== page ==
Hello and welcome back to the blog my friend!
Today I wanted to just pop on here to share some Scripture that has truly been a comfort to me, my entire life.
Now, I don't believe in plucking out individual Bible verses, rather, I believe we must ALWAYS read Scripture in longer-form sections, seeking out context, and looking for the connections. So today, instead of just offering up a verse about not being anxious for anything, I wanted to share an entire chapter from Scripture.
This chapter from Habakkuk has been a comfort to me throughout my life as I've gone through dark times, grief, or just general Wintery seasons. I hope this might be comforting to you as well.
Habakkuk 3 New International Version (NIV)
3 A prayer of Habakkuk the prophet. On shigionoth.[a]
2 Lord, I have heard of your fame; I stand in awe of your deeds, Lord. Repeat them in our day, in our time make them known; in wrath remember mercy.
3 God came from Teman, the Holy One from Mount Paran.[b] His glory covered the heavens and his praise filled the earth. 4 His splendor was like the sunrise; rays flashed from his hand, where his power was hidden. 5 Plague went before him; pestilence followed his steps. 6 He stood, and shook the earth; he looked, and made the nations tremble. The ancient mountains crumbled and the age-old hills collapsed— but he marches on forever. 7 I saw the tents of Cushan in distress, the dwellings of Midian in anguish.
8 Were you angry with the rivers, Lord? Was your wrath against the streams? Did you rage against the sea when you rode your horses and your chariots to victory? 9 You uncovered your bow, you called for many arrows. You split the earth with rivers; 10 the mountains saw you and writhed. Torrents of water swept by; the deep roared and lifted its waves on high.
11 Sun and moon stood still in the heavens at the glint of your flying arrows, at the lightning of your flashing spear. 12 In wrath you strode through the earth and in anger you threshed the nations. 13 You came out to deliver your people, to save your anointed one. You crushed the leader of the land of wickedness, you stripped him from head to foot. 14 With his own spear you pierced his head when his warriors stormed out to scatter us, gloating as though about to devour the wretched who were in hiding. 15 You trampled the sea with your horses, churning the great waters.
16 I heard and my heart pounded, my lips quivered at the sound; decay crept into my bones, and my legs trembled. Yet I will wait patiently for the day of calamity to come on the nation invading us. 17 Though the fig tree does not bud and there are no grapes on the vines, though the olive crop fails and the fields produce no food, though there are no sheep in the pen and no cattle in the stalls, 18 yet I will rejoice in the Lord, I will be joyful in God my Savior.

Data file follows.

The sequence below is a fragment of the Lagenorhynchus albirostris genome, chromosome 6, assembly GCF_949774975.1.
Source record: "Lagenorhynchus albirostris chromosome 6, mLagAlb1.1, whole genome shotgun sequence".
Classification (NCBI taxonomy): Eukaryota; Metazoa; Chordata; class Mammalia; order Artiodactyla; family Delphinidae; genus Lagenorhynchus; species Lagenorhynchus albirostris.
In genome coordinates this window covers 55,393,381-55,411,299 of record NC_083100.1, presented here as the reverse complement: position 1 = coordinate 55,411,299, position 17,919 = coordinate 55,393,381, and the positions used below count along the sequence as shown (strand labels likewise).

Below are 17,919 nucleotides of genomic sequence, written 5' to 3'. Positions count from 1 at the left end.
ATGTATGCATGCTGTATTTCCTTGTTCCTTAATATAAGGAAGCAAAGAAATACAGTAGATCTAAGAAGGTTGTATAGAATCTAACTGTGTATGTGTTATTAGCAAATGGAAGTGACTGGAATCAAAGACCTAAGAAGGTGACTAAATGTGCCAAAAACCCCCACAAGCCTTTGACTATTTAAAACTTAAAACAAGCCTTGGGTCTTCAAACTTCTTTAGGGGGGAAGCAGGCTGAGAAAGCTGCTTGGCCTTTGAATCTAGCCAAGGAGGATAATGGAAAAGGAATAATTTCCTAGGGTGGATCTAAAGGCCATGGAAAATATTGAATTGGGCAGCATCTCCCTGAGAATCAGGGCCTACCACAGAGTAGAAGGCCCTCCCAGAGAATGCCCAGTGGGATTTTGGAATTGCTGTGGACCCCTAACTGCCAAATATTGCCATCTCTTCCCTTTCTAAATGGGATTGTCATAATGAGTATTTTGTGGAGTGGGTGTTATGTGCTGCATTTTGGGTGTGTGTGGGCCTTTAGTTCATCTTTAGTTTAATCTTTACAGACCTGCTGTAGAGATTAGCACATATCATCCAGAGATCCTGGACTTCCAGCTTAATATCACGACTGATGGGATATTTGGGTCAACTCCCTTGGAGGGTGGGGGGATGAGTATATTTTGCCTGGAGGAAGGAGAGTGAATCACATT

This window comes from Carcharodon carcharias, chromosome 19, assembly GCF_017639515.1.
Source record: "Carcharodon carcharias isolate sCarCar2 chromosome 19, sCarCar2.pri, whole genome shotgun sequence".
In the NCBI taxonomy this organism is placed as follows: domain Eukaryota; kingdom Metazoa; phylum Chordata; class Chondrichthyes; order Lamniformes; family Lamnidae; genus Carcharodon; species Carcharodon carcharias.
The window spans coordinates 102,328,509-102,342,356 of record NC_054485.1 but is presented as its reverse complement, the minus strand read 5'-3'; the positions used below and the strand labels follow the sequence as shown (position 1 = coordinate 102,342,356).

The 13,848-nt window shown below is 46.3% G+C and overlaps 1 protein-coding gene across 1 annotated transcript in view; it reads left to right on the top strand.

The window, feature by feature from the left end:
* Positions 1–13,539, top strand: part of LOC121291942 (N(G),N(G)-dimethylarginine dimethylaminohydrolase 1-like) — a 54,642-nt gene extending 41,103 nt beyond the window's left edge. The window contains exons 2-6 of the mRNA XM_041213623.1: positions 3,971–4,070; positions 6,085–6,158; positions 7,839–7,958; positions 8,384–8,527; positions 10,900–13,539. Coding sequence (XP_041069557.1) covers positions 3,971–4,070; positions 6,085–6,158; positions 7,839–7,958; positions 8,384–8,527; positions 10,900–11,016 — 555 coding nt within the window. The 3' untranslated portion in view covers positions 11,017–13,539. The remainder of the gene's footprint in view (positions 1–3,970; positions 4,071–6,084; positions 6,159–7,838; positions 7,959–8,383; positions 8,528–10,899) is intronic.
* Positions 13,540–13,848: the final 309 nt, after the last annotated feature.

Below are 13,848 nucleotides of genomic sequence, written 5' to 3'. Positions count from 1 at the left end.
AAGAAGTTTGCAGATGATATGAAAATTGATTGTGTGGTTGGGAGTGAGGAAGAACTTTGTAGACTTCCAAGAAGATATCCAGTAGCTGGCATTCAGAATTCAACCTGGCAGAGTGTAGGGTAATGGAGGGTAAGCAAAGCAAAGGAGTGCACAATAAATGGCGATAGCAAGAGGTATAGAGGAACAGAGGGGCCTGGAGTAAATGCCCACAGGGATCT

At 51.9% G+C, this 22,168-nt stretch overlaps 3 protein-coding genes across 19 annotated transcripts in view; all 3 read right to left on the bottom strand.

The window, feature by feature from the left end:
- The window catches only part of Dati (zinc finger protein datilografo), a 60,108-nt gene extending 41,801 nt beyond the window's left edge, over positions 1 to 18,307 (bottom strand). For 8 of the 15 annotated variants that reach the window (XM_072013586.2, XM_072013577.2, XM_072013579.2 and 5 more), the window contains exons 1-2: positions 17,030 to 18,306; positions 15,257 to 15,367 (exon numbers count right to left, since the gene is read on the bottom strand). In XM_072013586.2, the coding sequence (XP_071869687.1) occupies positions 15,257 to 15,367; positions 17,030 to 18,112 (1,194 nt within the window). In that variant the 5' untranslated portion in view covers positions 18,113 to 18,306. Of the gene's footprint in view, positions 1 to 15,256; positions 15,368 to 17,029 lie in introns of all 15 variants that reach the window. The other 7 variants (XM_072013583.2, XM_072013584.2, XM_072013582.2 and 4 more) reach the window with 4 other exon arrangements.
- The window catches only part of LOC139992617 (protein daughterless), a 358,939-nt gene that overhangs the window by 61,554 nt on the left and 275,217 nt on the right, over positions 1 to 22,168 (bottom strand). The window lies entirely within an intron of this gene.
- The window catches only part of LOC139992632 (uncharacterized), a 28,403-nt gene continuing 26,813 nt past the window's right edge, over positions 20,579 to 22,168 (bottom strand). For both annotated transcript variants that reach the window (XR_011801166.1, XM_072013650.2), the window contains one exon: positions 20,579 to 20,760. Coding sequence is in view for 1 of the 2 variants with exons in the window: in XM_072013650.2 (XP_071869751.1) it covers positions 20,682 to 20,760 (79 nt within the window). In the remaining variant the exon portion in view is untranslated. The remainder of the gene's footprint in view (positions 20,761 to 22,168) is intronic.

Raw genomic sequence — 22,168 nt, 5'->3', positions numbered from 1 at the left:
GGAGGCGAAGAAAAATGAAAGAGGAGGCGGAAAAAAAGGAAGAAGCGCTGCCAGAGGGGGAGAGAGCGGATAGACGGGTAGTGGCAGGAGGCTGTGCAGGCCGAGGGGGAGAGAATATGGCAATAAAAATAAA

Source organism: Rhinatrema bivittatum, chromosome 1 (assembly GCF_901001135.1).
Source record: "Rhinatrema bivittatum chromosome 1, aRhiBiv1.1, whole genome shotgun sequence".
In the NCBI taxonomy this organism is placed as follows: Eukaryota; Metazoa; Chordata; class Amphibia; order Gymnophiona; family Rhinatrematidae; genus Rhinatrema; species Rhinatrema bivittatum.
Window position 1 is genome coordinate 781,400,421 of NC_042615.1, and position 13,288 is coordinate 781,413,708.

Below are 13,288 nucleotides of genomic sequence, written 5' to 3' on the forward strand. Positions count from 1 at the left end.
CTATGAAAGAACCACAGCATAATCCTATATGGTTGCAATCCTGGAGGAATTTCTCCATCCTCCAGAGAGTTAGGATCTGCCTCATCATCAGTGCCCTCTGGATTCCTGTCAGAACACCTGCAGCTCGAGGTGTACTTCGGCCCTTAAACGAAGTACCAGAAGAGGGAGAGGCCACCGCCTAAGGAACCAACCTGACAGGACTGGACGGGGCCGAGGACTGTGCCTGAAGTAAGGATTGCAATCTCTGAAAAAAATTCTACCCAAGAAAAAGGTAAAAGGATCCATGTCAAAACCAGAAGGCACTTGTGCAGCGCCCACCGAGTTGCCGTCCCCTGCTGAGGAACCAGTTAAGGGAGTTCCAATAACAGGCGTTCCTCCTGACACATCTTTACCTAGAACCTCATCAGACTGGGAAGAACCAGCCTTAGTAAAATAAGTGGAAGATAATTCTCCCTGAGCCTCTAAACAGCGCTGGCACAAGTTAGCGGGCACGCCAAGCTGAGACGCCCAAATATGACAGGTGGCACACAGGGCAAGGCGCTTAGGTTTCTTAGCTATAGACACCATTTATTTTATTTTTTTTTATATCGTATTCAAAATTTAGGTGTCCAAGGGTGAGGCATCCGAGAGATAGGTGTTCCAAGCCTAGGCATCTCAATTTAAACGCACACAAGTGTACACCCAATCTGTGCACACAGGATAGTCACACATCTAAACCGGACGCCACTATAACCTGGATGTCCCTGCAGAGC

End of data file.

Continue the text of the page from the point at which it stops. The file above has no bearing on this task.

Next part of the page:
19 The Sovereign Lord is my strength; he makes my feet like the feet of a deer, he enables me to tread on the heights.
For the director of music. On my stringed instruments.
Habakkuk 3:1 Probably a literary or musical term
Habakkuk 3:3 The Hebrew has Selah (a word of uncertain meaning) here and at the middle of verse 9 and at the end of verse 13.
I find these verses comforting because they reflect the glory and the might of God; He is truly the ruler over all the earth, and we are but a small piece of His creation. I love that Habakkuk says that even though everything in his life is failing, he has no food, no money, no future, yet he will rejoice in the Lord: what an inspiration and guidance for our own behavior in this strange time.
Too often, especially in Christian women's ministry, I see people speaking on behalf of God.
I see flippant tweets, Instagram posts, and even slogans on women's apparel making God sound incredibly lighthearted--like a best friend or a buddy. But what we see in Habakkuk, is that the author does NOT make light of the character of God. Instead, he outlines a deep reverence and respect for God. God is not our "buddy," though He loves us; He is our master and the ruler over ALL of creation.
So many people think that the commandment to "not take the Lord's name in vain" means simply to not swear or say "oh my God." And yes, I do believe that is partly true, but taking the Lord's name in vain ALSO includes the action of declaring to know the intentions or plans of God. It includes speaking on God's behalf, misinterpreting the Bible, or misinterpreting His character. It includes disrespecting His name, treating Him like a silly side-kick, or worse, treating Him like a "Sky Santa."
Habakkuk clearly shows that not only are we to praise God regardless of our earthly circumstances, but that because God is perfectly Holy, He has righteous anger against sin, AND a deep love and tenderness towards His creation.
May we never take the Lord's name in vain. May we use this time, as we are reminded of our true fragility, to reflect upon the full glory of God, and His absolute superiority to us, while also remaining eternally grateful for His grace and forgiveness.
God have mercy on us.